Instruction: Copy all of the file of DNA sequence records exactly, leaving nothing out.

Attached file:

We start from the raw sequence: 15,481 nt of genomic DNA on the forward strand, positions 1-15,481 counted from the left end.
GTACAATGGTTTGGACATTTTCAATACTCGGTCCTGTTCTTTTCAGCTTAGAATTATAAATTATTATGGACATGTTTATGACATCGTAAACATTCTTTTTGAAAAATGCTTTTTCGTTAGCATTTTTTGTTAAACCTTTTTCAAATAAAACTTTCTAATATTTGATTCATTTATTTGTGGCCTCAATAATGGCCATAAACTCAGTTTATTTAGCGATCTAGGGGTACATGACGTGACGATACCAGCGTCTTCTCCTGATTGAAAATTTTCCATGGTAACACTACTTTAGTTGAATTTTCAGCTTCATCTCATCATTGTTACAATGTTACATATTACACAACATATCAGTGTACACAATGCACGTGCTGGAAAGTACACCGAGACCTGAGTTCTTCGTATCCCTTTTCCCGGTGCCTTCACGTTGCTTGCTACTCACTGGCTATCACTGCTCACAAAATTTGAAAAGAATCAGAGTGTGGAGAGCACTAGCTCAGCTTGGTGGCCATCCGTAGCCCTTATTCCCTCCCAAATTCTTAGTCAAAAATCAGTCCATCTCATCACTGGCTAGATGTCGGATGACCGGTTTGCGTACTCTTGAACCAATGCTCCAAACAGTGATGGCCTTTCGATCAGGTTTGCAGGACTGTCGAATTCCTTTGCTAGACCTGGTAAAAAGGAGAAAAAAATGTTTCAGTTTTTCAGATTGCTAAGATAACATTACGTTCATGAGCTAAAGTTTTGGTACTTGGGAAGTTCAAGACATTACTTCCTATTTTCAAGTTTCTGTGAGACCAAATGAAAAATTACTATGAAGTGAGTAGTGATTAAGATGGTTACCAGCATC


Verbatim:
We start from the raw sequence: 15,481 nt of genomic DNA on the forward strand, positions 1-15,481 counted from the left end.
GTACAATGGTTTGGACATTTTCAATACTCGGTCCTGTTCTTTTCAGCTTAGAATTATAAATTATTATGGACATGTTTATGACATCGTAAACATTCTTTTTGAAAAATGCTTTTTCGTTAGCATTTTTTGTTAAACCTTTTTCAAATAAAACTTTCTAATATTTGATTCATTTATTTGTGGCCTCAATAATGGCCATAAACTCAGTTTATTTAGCGATCTAGGGGTACATGACGTGACGATACCAGCGTCTTCTCCTGATTGAAAATTTTCCATGGTAACACTACTTTAGTTGAATTTTCAGCTTCATCTCATCATTGTTACAATGTTACATATTACACAACATATCAGTGTACACAATGCACGTGCTGGAAAGTACACCGAGACCTGAGTTCTTCGTATCCCTTTTCCCGGTGCCTTCACGTTGCTTGCTACTCACTGGCTATCACTGCTCACAAAATTTGAAAAGAATCAGAGTGTGGAGAGCACTAGCTCAGCTTGGTGGCCATCCGTAGCCCTTATTCCCTCCCAAATTCTTAGTCAAAAATCAGTCCATCTCATCACTGGCTAGATGTCGGATGACCGGTTTGCGTACTCTTGAACCAATGCTCCAAACAGTGATGGCCTTTCGATCAGGTTTGCAGGACTGTCGAATTCCTTTGCTAGACCTGGTAAAAAGGAGAAAAAAATGTTTCAGTTTTTCAGATTGCTAAGATAACATTACGTTCATGAGCTAAAGTTTTGGTACTTGGGAAGTTCAAGACATTACTTCCTATTTTCAAGTTTCTGTGAGACCAAATGAAAAATTACTATGAAGTGAGTAGTGATTAAGATGGTTACCAGCATC